BROADVIEW, IL – Generally, car owners are aware of the need to change their vehicle’s oil and filter every 3,000 miles or as frequently as the manufacturer suggests; that's been the rule of thumb for years. However, many have forgotten the other half of the rule – change your oil and filter every three months or 3,000 miles! Those words have taken on critical new importance as the spike in gas prices has resulted in motorists driving less than the traditional thousand miles a month.
So, what does time have to do with the need for changing your oil and filter?
“More than you might think it does,” said Ramon Nuñez, Director of Filtration for Bosch, joint venture owner of Purolator Filters, a leading supplier of filters to the automotive aftermarket. Purolator invented the first automotive oil filter in 1923, and the first “spin-on” filter in 1955.
According to Nuñez, time takes its toll on the life of engine oil, and infrequent driving can actually be oil's enemy.
"Combustion gases enter the crankcase and contaminate the engine oil with raw fuel, burned combustion gases, and tiny particulates, all of which compromise the composition of the oil,” he said. “The raw fuel and exhaust gases can interact chemically with the oil, leading to formation of damaging acids. Furthermore, seasonal changes may result in moisture in the air condensing into water in the crankcase. This dilutes the oil and contributes to the formation of rust, corrosion, and sludge.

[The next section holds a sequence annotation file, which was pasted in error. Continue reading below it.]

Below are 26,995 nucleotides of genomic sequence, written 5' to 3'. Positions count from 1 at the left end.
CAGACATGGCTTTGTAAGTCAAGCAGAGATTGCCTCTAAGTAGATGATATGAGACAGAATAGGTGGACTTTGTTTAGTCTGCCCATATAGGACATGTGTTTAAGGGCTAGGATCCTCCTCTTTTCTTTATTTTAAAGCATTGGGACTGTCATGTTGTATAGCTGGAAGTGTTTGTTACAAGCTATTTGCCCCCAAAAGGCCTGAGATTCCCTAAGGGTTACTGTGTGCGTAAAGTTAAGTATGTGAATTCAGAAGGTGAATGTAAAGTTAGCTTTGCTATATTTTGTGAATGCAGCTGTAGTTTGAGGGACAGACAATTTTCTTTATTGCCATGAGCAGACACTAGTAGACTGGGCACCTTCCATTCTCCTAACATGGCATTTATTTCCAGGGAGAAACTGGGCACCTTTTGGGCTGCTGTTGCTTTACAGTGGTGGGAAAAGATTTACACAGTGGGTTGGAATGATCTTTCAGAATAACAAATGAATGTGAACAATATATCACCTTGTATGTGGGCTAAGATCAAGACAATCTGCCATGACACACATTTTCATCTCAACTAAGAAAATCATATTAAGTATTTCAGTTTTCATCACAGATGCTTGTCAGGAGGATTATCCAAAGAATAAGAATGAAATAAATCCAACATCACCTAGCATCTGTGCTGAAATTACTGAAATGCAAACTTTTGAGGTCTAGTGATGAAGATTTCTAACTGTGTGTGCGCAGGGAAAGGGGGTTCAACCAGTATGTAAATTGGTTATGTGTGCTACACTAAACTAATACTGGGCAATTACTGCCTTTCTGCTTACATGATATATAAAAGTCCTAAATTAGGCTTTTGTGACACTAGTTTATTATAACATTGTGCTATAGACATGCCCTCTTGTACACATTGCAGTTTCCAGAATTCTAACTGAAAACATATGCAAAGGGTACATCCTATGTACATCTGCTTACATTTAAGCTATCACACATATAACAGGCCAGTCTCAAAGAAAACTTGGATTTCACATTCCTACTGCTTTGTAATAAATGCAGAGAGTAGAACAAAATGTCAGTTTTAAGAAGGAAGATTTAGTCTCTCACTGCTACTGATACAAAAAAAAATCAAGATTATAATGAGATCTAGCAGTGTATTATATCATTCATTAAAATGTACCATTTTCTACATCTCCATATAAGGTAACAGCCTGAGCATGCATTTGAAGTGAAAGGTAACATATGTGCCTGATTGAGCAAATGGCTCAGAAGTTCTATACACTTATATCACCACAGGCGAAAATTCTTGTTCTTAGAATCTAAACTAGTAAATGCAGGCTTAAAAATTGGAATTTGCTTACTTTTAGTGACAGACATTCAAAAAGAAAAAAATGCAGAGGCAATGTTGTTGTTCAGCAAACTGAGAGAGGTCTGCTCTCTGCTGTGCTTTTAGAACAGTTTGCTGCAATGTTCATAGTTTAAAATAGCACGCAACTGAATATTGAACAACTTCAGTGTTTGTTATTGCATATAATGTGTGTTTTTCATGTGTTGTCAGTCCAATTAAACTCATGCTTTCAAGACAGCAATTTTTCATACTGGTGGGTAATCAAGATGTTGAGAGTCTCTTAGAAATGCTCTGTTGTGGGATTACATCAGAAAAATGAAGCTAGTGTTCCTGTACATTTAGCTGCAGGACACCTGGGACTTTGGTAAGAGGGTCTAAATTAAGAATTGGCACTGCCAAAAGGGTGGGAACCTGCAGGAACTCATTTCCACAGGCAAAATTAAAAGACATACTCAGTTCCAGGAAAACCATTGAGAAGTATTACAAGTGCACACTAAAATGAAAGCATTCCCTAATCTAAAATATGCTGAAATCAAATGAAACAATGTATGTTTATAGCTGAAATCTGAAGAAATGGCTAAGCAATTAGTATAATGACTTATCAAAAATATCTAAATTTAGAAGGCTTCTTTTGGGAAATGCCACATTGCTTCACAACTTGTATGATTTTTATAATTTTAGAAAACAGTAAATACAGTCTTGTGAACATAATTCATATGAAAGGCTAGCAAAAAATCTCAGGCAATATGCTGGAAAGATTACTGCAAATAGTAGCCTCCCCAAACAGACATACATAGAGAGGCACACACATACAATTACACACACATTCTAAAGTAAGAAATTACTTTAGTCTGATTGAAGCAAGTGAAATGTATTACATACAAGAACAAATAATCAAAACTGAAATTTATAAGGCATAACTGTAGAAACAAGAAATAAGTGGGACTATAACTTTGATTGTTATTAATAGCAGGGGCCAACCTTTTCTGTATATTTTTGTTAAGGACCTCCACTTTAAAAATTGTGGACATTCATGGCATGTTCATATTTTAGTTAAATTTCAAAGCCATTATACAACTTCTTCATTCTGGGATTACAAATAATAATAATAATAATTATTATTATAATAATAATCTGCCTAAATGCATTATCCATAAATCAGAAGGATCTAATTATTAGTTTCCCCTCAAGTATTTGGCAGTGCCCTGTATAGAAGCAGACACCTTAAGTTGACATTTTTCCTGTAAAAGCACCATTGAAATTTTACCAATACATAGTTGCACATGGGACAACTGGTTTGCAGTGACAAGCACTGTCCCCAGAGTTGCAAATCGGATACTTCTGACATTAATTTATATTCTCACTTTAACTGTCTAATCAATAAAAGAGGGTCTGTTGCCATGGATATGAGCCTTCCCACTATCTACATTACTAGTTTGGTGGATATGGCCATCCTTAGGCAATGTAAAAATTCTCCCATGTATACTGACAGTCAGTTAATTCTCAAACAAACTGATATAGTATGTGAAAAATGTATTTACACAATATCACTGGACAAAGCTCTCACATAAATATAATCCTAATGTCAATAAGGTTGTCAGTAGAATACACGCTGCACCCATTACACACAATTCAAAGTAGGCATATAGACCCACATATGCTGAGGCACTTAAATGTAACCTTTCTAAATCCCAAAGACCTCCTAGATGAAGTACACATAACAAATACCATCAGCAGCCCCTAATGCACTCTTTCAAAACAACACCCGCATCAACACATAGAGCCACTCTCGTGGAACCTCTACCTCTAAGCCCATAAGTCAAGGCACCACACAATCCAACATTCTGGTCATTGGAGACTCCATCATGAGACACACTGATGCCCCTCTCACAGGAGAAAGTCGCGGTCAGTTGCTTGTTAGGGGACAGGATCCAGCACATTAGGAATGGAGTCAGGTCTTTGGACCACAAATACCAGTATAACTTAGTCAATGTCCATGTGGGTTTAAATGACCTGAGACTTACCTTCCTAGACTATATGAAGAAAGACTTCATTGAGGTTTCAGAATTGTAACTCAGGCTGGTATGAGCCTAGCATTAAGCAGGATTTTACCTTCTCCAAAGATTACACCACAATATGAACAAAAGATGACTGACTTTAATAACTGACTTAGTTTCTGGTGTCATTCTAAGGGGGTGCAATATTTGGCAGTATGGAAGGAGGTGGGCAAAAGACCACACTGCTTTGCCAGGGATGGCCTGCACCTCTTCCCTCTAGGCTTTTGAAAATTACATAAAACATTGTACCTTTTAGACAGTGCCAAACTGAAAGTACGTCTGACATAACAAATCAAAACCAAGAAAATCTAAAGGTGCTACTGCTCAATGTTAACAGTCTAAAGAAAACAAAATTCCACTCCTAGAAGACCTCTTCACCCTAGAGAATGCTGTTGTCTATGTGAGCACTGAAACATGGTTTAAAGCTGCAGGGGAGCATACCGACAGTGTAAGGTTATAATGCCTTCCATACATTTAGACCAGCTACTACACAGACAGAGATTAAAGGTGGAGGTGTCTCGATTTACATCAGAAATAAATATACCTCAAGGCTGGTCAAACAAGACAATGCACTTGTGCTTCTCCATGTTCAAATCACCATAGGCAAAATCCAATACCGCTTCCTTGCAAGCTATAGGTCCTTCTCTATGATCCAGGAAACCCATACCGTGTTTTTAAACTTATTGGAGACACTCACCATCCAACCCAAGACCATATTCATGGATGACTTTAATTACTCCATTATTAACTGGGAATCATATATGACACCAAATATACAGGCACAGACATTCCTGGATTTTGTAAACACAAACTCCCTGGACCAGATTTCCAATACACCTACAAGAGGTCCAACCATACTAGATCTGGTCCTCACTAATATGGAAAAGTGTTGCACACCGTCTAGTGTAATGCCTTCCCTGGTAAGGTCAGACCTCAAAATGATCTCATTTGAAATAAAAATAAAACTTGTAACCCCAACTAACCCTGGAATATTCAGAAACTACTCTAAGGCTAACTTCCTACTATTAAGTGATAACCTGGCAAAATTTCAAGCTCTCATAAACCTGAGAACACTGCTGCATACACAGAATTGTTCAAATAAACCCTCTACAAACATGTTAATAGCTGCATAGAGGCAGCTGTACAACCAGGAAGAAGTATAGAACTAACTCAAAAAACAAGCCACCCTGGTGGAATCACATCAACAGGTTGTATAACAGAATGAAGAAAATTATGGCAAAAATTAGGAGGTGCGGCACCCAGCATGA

“Shorter trips don't give the engine a chance to warm up fully and burn off the raw fuel, condensation and other materials that can collect in the oil. Usually, these liquids and vapors are burned away harmlessly in long turnpike-type driving, which is now more the exception than the rule.”
Some motor oils are marketed as 'extended life' lubricants, with suggested oil change intervals of as much as 25,000 miles or more. And though the chemistry of these oils may well perform the job for that long a period of time, grit and other particulates continue to accumulate in increasing and potentially damaging quantities unless they're flushed away during an oil change.
"Our PureOne premium oil filter can capture up to 13 grams of microscopic contaminants, including dirt and metal shavings – the equivalent of 31 standard-size paper clips," said Nuñez. "If the oil and filter are not changed in a timely fashion and the filter becomes clogged, the bypass valve (a safety valve built into quality oil filters) will allow gritty, unfiltered oil into critical areas of the engine where it can cause catastrophic damage.
"In these tough economic times, when people are holding onto their cars longer, it's even more important to protect the engine so it provides the longest and most reliable service possible,” Nuñez. "Changing your oil and filter every three months or 3,000 miles is the cheapest insurance you can buy."
The Car Care Council, a consumer group, warns drivers, that if your driving is ‘severe’ – frequent short trips, driving in stop-and-go traffic, idling for extended periods of time, driving where the air is dusty or dirty, living in a cold region or towing a trailer, it’s better to always stick to the three months or 3,000 miles schedule.
Download PDF of Press Release